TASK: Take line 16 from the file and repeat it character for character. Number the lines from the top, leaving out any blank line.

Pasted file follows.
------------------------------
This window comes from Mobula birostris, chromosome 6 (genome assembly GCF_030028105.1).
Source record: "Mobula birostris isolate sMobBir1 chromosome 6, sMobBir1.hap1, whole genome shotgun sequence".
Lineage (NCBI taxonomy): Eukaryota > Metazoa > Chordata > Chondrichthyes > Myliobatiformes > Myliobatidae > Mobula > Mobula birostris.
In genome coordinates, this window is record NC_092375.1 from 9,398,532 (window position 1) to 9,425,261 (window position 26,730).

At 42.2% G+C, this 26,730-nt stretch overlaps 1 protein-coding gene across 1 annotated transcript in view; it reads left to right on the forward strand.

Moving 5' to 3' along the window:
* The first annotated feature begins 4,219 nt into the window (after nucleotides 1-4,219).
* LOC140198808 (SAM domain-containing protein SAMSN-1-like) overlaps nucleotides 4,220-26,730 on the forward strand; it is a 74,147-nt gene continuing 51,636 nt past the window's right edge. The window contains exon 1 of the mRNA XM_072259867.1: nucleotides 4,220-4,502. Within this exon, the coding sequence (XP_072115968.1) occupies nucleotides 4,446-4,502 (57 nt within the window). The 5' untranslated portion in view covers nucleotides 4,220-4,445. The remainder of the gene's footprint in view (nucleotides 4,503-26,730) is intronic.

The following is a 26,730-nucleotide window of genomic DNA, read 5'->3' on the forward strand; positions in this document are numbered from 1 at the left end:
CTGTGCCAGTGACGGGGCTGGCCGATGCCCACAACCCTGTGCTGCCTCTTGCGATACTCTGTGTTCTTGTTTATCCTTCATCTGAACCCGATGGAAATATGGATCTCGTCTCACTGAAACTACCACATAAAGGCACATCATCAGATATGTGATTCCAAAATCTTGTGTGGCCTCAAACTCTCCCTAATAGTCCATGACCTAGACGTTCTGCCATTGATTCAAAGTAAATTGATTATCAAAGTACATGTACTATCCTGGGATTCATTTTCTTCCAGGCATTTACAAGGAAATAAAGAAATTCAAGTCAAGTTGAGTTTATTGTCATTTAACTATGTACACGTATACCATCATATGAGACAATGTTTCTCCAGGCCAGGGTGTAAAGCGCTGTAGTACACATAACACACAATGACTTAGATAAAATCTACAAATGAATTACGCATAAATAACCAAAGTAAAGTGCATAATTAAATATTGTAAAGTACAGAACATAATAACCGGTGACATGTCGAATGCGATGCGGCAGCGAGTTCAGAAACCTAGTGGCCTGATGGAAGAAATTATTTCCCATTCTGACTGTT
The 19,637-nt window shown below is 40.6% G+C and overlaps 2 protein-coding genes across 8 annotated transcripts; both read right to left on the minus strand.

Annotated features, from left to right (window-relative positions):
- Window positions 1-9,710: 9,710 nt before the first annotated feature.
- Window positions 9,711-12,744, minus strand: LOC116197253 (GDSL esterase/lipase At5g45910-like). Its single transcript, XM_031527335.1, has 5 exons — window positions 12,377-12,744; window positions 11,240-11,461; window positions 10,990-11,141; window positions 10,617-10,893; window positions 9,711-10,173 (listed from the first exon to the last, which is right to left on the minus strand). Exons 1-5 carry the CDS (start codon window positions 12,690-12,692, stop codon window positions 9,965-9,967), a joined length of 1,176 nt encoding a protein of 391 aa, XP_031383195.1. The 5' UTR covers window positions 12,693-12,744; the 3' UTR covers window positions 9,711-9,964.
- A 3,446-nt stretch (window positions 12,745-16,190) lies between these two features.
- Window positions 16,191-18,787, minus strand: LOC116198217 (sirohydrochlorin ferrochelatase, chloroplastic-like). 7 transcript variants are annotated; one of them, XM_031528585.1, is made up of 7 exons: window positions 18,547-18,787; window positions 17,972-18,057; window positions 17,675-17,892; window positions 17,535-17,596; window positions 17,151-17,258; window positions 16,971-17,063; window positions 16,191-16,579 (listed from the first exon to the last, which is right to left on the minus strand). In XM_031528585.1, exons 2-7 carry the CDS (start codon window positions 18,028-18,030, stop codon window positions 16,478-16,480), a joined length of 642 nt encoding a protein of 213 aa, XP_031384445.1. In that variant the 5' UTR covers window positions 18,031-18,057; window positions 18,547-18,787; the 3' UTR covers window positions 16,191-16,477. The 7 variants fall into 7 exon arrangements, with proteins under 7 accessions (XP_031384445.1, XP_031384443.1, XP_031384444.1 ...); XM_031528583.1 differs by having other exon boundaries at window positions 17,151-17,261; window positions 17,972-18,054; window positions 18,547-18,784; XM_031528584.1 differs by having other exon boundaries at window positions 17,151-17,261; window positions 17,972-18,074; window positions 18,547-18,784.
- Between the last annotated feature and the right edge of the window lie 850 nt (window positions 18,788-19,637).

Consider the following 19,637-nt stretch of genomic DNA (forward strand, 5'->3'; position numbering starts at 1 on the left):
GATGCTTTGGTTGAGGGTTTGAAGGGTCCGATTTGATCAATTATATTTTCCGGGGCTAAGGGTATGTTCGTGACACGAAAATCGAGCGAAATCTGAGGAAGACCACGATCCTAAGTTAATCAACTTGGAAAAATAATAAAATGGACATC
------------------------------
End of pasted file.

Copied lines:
- Window positions 16,191-18,787, minus strand: LOC116198217 (sirohydrochlorin ferrochelatase, chloroplastic-like). 7 transcript variants are annotated; one of them, XM_031528585.1, is made up of 7 exons: window positions 18,547-18,787; window positions 17,972-18,057; window positions 17,675-17,892; window positions 17,535-17,596; window positions 17,151-17,258; window positions 16,971-17,063; window positions 16,191-16,579 (listed from the first exon to the last, which is right to left on the minus strand). In XM_031528585.1, exons 2-7 carry the CDS (start codon window positions 18,028-18,030, stop codon window positions 16,478-16,480), a joined length of 642 nt encoding a protein of 213 aa, XP_031384445.1. In that variant the 5' UTR covers window positions 18,031-18,057; window positions 18,547-18,787; the 3' UTR covers window positions 16,191-16,477. The 7 variants fall into 7 exon arrangements, with proteins under 7 accessions (XP_031384445.1, XP_031384443.1, XP_031384444.1 ...); XM_031528583.1 differs by having other exon boundaries at window positions 17,151-17,261; window positions 17,972-18,054; window positions 18,547-18,784; XM_031528584.1 differs by having other exon boundaries at window positions 17,151-17,261; window positions 17,972-18,074; window positions 18,547-18,784.